Having blogged samples of my books on English place names and also examined the etymologies of the nations of the world and their respective capitals I thought it time to cast my net a little wider. This time Bosnia and Herzegovina and a look at some of its largest settlements and most interesting names.
Sarajevo is the capital and by far the largest city. Its name comes from Turkish saray and a later Turkish loanword evo and together refer to 'the plains around the palace'. Thus we can infer the original place, and thus the name, referred solely to the palace, with the present form coming some centuries later.
Banja Luka is quite recent, at least as far as place names go, being first seen in a document dating from 1494. Traditionally this is defined as from ban luka or 'meadow of the dignitary' and yet without any indication of the location of the meadow or, more importantly, any hint as to the identity of the dignitary. The popularity of this definition has tended to overshadow more likely origins, including banja 'bath or spa' with luka 'port'; bajna luka 'the marvellous port'; or from Hungarian Lukacsbanya 'Luke's mine'. Note the locals spelling is as two words while generally the form is to give this as Banjaluci.
Tuzla is certainly linked to a mine, this for this is the Ottoman Turkish word specifically referring to a 'salt mine' and the extensive and valuable salt deposits found beneath the city.
Mostar is named after the mostari, the 'bridge keepers' who guarded the medieval bridge over the Neretva. Built by the Ottomans in the 16th century, it is arguably the nation's most recognizable landmarks.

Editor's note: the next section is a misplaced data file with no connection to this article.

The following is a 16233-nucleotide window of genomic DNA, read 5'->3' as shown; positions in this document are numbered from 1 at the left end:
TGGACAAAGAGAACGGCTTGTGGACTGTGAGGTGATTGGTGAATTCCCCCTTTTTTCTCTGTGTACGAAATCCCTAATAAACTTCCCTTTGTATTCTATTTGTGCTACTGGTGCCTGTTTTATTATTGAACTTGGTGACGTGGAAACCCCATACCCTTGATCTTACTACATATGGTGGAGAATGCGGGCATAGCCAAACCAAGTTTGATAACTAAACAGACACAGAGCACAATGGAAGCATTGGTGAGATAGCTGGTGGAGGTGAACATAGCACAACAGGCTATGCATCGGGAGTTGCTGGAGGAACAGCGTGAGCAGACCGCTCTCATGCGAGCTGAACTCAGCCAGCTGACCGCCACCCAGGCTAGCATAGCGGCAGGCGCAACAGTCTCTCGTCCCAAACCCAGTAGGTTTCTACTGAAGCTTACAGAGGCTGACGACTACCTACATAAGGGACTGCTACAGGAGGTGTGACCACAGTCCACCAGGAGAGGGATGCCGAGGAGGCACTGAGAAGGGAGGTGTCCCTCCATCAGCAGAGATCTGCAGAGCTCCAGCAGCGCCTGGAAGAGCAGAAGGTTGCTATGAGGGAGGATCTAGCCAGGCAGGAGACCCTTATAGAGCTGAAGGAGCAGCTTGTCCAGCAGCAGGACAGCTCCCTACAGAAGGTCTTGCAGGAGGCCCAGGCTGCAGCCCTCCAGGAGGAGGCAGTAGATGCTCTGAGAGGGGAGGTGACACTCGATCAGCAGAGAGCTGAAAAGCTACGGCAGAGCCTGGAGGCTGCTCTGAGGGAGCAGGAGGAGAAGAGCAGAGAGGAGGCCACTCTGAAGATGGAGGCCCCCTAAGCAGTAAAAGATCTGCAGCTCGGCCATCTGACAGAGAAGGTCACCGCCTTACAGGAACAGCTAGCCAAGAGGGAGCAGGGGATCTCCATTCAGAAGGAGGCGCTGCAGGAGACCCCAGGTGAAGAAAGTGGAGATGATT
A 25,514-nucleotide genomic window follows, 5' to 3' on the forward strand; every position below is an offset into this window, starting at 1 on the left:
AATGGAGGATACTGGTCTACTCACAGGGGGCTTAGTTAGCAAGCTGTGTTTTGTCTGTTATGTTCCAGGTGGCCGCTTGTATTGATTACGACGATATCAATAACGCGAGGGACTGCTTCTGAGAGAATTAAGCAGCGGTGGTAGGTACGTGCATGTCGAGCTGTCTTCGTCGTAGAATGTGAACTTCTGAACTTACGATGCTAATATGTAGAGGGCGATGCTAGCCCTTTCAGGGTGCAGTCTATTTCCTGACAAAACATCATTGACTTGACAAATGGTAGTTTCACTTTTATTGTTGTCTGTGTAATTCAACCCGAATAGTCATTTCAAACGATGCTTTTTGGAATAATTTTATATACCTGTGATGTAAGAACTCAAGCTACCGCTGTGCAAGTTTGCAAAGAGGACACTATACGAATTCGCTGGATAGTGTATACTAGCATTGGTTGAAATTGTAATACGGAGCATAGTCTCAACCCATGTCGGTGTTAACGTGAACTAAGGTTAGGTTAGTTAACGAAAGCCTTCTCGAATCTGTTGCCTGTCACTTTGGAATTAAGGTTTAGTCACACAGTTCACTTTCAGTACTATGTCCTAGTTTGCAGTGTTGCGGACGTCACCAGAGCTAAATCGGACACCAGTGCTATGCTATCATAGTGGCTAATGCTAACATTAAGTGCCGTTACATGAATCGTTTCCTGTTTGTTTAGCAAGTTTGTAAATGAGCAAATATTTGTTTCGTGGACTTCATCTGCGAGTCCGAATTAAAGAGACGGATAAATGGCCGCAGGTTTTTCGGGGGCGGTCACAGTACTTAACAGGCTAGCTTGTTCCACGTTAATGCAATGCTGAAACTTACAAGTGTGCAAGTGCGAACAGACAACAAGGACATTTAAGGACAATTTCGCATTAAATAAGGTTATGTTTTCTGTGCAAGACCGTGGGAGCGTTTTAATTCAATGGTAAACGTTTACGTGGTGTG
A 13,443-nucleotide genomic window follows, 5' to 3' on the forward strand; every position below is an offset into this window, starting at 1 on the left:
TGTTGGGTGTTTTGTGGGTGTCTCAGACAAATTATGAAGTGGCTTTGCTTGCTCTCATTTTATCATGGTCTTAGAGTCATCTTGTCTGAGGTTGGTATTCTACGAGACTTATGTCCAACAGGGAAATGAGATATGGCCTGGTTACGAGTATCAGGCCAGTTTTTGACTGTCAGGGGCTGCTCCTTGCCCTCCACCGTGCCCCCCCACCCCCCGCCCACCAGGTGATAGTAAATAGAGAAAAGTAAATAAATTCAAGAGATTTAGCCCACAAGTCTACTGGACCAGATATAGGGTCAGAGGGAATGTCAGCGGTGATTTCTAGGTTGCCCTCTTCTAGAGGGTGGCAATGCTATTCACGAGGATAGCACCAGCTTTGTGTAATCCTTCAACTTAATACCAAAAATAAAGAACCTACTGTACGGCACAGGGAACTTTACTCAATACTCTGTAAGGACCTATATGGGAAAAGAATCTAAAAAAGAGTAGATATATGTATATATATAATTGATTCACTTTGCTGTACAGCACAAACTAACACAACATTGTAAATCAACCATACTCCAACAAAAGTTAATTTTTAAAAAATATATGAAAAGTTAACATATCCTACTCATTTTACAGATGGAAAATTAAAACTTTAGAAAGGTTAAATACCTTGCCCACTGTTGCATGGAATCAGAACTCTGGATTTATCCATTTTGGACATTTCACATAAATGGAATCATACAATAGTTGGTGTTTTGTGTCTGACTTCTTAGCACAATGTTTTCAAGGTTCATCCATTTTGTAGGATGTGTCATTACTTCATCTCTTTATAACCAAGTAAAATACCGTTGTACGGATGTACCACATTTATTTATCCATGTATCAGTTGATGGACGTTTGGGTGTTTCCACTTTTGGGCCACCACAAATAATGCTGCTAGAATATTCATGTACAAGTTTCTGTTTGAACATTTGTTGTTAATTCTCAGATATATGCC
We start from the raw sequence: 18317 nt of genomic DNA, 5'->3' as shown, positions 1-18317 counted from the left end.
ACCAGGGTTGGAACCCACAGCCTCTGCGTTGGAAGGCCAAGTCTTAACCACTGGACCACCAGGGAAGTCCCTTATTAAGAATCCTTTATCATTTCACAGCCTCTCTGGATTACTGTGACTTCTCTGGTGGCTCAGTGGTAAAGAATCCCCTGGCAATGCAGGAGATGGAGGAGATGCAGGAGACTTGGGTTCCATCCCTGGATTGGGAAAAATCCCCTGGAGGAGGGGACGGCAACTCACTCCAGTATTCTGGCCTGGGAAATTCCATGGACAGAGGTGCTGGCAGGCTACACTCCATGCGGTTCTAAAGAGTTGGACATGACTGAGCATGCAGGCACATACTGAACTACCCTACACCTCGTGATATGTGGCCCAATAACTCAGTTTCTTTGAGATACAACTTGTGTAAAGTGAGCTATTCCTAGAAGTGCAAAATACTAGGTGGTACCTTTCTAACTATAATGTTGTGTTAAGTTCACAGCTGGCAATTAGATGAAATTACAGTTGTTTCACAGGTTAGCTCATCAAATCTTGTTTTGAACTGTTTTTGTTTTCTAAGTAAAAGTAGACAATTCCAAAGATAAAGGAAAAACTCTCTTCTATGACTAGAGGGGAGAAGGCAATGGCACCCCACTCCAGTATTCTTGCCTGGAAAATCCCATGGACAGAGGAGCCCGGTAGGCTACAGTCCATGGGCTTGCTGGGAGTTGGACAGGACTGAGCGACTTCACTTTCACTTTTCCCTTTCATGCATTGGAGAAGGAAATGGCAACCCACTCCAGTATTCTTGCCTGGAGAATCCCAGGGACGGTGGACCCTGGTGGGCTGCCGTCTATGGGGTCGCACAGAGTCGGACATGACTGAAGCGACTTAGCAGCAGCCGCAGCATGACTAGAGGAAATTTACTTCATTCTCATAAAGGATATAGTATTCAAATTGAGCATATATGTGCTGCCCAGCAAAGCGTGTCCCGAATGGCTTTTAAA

Prnjavor is said to be of medieval origins when the monasteries here had landed properties known as Prnjavori. This subsequently gave the locals the name of Prnjavorci and the modern town became Prnjavor.
Tomislavgrad is quite literally 'Tomislav town' and known as such since 1928 when King Alexander I of Yugoslavia suggested this a fitting tribute to his son Prince Tomislav and King Tomislav of Croatia. Previously this had been Duvno, this making a comeback from the end of the Second World War until the 1990s and is still known as such by some locals. This original name, also seen as Duvnjaci, is a reference to the Duvniak people who once inhabited this region.
Siroki Brijeg is named after a topgraphical feature and means 'the wide hill', although locals tend to abbreviate it to simply Siroki 'the wide'. Briefly, from 1945 to 1990, this had been renamed after another local feature, the Listica river.
Modrica is thought to be named as it could be found near 'the small river with blue mountain water', this thought to be the Dusa.
Note the spellings of the places are English as the piece is written in English.